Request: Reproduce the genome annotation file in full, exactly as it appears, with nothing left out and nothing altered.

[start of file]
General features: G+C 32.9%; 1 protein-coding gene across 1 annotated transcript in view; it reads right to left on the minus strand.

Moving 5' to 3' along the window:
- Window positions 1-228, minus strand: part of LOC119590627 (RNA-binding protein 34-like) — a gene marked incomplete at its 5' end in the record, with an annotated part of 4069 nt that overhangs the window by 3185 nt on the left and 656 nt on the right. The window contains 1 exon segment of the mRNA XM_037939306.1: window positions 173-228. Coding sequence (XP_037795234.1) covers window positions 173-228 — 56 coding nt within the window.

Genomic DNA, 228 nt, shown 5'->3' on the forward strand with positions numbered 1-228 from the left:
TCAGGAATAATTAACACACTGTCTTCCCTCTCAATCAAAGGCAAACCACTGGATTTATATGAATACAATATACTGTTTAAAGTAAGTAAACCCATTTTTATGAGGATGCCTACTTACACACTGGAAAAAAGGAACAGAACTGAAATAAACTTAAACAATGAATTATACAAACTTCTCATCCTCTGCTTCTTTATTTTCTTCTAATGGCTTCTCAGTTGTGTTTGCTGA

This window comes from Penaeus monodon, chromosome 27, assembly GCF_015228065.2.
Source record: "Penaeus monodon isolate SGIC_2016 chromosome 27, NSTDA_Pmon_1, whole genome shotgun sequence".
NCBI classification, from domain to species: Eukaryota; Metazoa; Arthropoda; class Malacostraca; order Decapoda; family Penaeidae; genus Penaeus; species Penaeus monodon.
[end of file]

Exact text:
General features: G+C 32.9%; 1 protein-coding gene across 1 annotated transcript in view; it reads right to left on the minus strand.

Moving 5' to 3' along the window:
- Window positions 1-228, minus strand: part of LOC119590627 (RNA-binding protein 34-like) — a gene marked incomplete at its 5' end in the record, with an annotated part of 4069 nt that overhangs the window by 3185 nt on the left and 656 nt on the right. The window contains 1 exon segment of the mRNA XM_037939306.1: window positions 173-228. Coding sequence (XP_037795234.1) covers window positions 173-228 — 56 coding nt within the window.

Genomic DNA, 228 nt, shown 5'->3' on the forward strand with positions numbered 1-228 from the left:
TCAGGAATAATTAACACACTGTCTTCCCTCTCAATCAAAGGCAAACCACTGGATTTATATGAATACAATATACTGTTTAAAGTAAGTAAACCCATTTTTATGAGGATGCCTACTTACACACTGGAAAAAAGGAACAGAACTGAAATAAACTTAAACAATGAATTATACAAACTTCTCATCCTCTGCTTCTTTATTTTCTTCTAATGGCTTCTCAGTTGTGTTTGCTGA

This window comes from Penaeus monodon, chromosome 27, assembly GCF_015228065.2.
Source record: "Penaeus monodon isolate SGIC_2016 chromosome 27, NSTDA_Pmon_1, whole genome shotgun sequence".
NCBI classification, from domain to species: Eukaryota; Metazoa; Arthropoda; class Malacostraca; order Decapoda; family Penaeidae; genus Penaeus; species Penaeus monodon.